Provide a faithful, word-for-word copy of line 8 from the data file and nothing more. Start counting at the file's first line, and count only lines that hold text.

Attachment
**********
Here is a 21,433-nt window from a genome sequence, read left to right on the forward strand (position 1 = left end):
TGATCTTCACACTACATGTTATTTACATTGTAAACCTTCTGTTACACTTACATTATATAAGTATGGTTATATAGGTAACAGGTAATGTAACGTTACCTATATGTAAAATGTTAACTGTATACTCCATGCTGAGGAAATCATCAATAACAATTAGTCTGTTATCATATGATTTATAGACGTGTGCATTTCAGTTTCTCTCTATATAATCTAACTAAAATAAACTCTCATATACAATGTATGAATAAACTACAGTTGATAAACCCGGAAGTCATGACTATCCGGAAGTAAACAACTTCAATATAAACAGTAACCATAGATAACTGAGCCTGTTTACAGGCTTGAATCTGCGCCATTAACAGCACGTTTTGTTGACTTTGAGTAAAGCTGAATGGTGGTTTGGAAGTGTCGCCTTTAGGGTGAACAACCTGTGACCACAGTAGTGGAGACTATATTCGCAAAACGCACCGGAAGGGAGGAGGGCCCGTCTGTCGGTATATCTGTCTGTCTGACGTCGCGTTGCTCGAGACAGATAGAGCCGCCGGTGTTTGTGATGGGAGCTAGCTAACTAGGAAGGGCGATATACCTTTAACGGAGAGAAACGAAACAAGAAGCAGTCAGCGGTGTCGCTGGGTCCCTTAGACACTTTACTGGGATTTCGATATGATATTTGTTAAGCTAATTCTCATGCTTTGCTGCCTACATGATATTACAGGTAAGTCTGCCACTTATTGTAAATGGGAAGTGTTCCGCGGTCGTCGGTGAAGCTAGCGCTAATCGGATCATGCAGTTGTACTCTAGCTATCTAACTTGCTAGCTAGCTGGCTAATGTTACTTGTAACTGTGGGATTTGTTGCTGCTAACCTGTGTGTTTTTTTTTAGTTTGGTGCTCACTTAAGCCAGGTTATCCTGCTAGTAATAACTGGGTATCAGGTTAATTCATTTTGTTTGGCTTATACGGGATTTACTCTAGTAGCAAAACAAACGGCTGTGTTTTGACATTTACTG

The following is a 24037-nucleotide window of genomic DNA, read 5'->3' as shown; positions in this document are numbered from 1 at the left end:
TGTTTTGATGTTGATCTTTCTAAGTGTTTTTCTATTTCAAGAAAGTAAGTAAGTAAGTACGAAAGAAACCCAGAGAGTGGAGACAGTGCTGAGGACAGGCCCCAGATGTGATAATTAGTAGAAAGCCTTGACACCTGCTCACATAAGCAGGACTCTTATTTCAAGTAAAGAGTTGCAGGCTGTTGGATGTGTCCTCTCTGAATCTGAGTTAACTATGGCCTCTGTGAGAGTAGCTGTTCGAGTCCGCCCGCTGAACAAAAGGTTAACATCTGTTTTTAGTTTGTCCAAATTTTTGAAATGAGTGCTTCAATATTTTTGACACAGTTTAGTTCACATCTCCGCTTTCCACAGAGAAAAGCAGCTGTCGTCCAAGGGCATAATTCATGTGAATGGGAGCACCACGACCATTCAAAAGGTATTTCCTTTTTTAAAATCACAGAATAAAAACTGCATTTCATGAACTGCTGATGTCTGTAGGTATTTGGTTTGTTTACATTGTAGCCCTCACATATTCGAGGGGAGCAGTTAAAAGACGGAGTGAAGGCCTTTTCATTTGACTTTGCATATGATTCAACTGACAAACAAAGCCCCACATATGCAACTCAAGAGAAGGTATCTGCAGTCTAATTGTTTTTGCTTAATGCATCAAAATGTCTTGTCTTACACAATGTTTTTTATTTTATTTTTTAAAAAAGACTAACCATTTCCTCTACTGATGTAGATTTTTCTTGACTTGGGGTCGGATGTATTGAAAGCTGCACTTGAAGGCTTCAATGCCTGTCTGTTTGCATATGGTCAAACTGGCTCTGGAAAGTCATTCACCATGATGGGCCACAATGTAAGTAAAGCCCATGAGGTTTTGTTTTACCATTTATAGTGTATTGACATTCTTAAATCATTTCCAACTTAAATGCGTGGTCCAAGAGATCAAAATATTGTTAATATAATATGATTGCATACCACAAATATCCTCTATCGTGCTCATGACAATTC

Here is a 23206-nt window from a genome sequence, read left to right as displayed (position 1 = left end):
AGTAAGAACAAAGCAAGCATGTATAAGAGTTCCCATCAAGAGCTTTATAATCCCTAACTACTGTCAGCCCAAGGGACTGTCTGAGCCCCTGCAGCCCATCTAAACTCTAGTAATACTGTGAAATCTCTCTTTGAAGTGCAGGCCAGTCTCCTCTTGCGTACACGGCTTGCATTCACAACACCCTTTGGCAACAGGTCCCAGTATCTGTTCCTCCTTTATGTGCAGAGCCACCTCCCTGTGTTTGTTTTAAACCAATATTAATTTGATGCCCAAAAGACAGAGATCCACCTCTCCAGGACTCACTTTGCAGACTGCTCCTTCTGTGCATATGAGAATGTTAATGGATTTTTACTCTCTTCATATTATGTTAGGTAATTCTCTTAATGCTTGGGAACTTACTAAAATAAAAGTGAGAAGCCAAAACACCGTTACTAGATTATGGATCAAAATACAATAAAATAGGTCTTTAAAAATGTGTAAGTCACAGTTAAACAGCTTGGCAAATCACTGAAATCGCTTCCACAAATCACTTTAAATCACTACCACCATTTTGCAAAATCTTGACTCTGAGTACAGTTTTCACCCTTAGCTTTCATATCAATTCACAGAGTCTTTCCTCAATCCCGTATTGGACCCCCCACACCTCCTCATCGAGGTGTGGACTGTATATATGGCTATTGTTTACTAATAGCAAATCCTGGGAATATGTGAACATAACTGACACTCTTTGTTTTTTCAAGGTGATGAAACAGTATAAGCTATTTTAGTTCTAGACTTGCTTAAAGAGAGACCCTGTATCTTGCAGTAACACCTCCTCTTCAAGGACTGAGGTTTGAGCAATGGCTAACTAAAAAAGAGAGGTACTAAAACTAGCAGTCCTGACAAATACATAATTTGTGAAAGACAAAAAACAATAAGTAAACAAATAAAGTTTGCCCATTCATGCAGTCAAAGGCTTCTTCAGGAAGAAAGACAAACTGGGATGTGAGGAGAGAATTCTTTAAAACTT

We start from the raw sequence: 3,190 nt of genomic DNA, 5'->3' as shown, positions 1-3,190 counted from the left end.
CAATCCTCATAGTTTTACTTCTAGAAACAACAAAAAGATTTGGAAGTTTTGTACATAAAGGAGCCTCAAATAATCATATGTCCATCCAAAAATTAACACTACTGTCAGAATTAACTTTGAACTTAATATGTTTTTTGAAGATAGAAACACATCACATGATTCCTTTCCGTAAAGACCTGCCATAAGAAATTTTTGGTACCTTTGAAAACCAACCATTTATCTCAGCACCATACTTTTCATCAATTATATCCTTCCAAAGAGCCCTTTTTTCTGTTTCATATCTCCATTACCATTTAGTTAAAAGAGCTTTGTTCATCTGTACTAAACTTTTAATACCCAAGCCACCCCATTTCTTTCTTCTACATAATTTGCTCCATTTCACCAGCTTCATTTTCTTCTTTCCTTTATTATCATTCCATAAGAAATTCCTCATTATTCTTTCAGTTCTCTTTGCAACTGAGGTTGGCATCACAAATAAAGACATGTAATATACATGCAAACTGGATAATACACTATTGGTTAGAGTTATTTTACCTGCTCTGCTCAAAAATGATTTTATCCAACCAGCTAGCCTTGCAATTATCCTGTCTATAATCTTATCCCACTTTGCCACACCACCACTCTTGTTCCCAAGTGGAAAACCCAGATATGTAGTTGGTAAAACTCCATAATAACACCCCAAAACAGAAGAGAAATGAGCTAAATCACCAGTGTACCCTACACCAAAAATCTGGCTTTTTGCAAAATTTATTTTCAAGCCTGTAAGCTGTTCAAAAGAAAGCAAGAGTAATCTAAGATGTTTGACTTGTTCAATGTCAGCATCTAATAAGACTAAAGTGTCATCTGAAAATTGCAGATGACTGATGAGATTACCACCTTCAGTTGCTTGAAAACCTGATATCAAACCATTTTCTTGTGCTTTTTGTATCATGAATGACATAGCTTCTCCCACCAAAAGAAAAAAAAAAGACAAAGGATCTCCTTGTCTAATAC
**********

CAATCCTCATAGTTTTACTTCTAGAAACAACAAAAAGATTTGGAAGTTTTGTACATAAAGGAGCCTCAAATAATCATATGTCCATCCAAAAATTAACACTACTGTCAGAATTAACTTTGAACTTAATATGTTTTTTGAAGATAGAAACACATCACATGATTCCTTTCCGTAAAGACCTGCCATAAGAAATTTTTGGTACCTTTGAAAACCAACCATTTATCTCAGCACCATACTTTTCATCAATTATATCCTTCCAAAGAGCCCTTTTTTCTGTTTCATATCTCCATTACCATTTAGTTAAAAGAGCTTTGTTCATCTGTACTAAACTTTTAATACCCAAGCCACCCCATTTCTTTCTTCTACATAATTTGCTCCATTTCACCAGCTTCATTTTCTTCTTTCCTTTATTATCATTCCATAAGAAATTCCTCATTATTCTTTCAGTTCTCTTTGCAACTGAGGTTGGCATCACAAATAAAGACATGTAATATACATGCAAACTGGATAATACACTATTGGTTAGAGTTATTTTACCTGCTCTGCTCAAAAATGATTTTATCCAACCAGCTAGCCTTGCAATTATCCTGTCTATAATCTTATCCCACTTTGCCACACCACCACTCTTGTTCCCAAGTGGAAAACCCAGATATGTAGTTGGTAAAACTCCATAATAACACCCCAAAACAGAAGAGAAATGAGCTAAATCACCAGTGTACCCTACACCAAAAATCTGGCTTTTTGCAAAATTTATTTTCAAGCCTGTAAGCTGTTCAAAAGAAAGCAAGAGTAATCTAAGATGTTTGACTTGTTCAATGTCAGCATCTAATAAGACTAAAGTGTCATCTGAAAATTGCAGATGACTGATGAGATTACCACCTTCAGTTGCTTGAAAACCTGATATCAAACCATTTTCTTGTGCTTTTTGTATCATGAATGACATAGCTTCTCCCACCAAAAGAAAAAAAAAAGACAAAGGATCTCCTTGTCTAATAC